(20) The sale to, lending to, transfer to, purchase by, receipt
    of, or importation into this state of, a large-capacity magazine by a
    sworn peace officer as defined in Chapter 4.5 (commencing with
    Section 830) of Title 3 of Part 2 who is authorized to carry a
    firearm in the course and scope of his or her duties.
    (21) The sale or purchase of any large-capacity magazine to or by
    a person licensed pursuant to Section 12071.
    (22) The loan of a lawfully possessed large-capacity magazine
    between two individuals if all of the following conditions are met:
    (A) The person being loaned the large-capacity magazine is not
    prohibited by Section 12021, 12021.1, or 12101 of this code or
    Section 8100 or 8103 of the Welfare and Institutions Code from
    possessing firearms or ammunition.
    (B) The loan of the large-capacity magazine occurs at a place or
    location where the possession of the large-capacity magazine is not
    otherwise prohibited and the person who lends the large-capacity
    magazine remains in the accessible vicinity of the person to whom the
    large-capacity magazine is loaned.
    (23) The importation of a large-capacity magazine by a person who
    lawfully possessed the large-capacity magazine in the state prior to
    January 1, 2000, lawfully took it out of the state, and is returning
    to the state with the large-capacity magazine previously lawfully
    possessed in the state.
    (24) The lending or giving of any large-capacity magazine to a
    person licensed pursuant to Section 12071, or to a gunsmith, for the
    purposes of maintenance, repair, or modification of that
    large-capacity magazine.
    (25) The return to its owner of any large-capacity magazine by a
    person specified in paragraph (24).
    (26) The importation into this state of, or sale of, any
    large-capacity magazine by a person who has been issued a permit to
    engage in those activities pursuant to Section 12079, when those
    activities are in accordance with the terms and conditions of that
    permit.
    (27) The sale of, giving of, lending of, importation into this
    state of, or purchase of, any large-capacity magazine, to or by
    entities that operate armored vehicle businesses pursuant to the laws
    of this state.
    (28) The lending of large-capacity magazines by the entities
    specified in paragraph (27) to their authorized employees, while in
    the course and scope of their employment for purposes that pertain to
    the entity's armored vehicle business.
    (29) The return of those large-capacity magazines to those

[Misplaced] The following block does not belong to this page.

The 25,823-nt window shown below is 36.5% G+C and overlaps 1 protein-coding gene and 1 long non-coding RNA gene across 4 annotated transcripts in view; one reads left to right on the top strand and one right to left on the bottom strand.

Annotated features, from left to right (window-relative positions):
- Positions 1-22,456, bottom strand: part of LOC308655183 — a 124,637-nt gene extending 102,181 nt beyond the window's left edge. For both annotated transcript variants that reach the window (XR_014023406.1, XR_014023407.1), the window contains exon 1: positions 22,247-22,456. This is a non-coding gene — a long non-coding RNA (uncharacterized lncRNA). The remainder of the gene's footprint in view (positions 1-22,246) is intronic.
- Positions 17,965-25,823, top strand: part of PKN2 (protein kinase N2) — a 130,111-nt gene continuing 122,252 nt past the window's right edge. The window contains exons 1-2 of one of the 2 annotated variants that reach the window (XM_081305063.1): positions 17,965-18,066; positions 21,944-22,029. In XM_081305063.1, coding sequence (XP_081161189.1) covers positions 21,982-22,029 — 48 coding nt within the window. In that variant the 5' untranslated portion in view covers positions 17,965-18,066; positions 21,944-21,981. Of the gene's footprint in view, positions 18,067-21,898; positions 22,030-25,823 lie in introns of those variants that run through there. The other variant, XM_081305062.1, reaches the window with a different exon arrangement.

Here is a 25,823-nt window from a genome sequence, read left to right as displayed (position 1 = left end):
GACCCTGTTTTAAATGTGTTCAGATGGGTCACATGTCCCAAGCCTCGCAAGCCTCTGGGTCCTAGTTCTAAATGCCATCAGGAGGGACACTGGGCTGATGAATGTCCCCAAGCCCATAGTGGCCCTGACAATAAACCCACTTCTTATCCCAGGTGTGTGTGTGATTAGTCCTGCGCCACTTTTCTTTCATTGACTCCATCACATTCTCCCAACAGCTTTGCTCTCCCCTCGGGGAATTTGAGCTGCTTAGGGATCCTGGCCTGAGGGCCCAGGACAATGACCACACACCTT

entities specified in paragraph (27) by those employees specified in
    paragraph (28).
    (30) (A) The manufacture of a large-capacity magazine for any
    federal, state, county, city and county, or city agency that is
    charged with the enforcement of any law, for use by agency employees
    in the discharge of their official duties whether on or off duty, and
    where the use is authorized by the agency and is within the course
    and scope of their duties.
    (B) The manufacture of a large-capacity magazine for use by a
    sworn peace officer as defined in Chapter 4.5 (commencing with
    Section 830) of Title 3 of Part 2 who is authorized to carry a
    firearm in the course and scope of his or her duties.
    (C) The manufacture of a large-capacity magazine for export or for
    sale to government agencies or the military pursuant to applicable
    federal regulations.
    (31) The loan of a large-capacity magazine for use solely as a
    prop for a motion picture, television, or video production.
    (32) The purchase of a large-capacity magazine by the holder of a
    special weapons permit issued pursuant to Section 12095, 12230,
    12250, 12286, or 12305, for any of the following purposes:
    (A) For use solely as a prop for a motion picture, television, or
    video production.
    (B) For export pursuant to federal regulations.
    (C) For resale to law enforcement agencies, government agencies,
    or the military, pursuant to applicable federal regulations.
    Last edited by JIMMY C; 03-31-2009 at 11:41 PM.
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  18. #18
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    Quote Originally Posted by kb466 View Post
    As far as I am concerned, it isn't worth taking any sort of chance. I have already told the guy that I am not going to sell or ship the magazines to California.

    You should have sent them. Piss on California.

  19. #19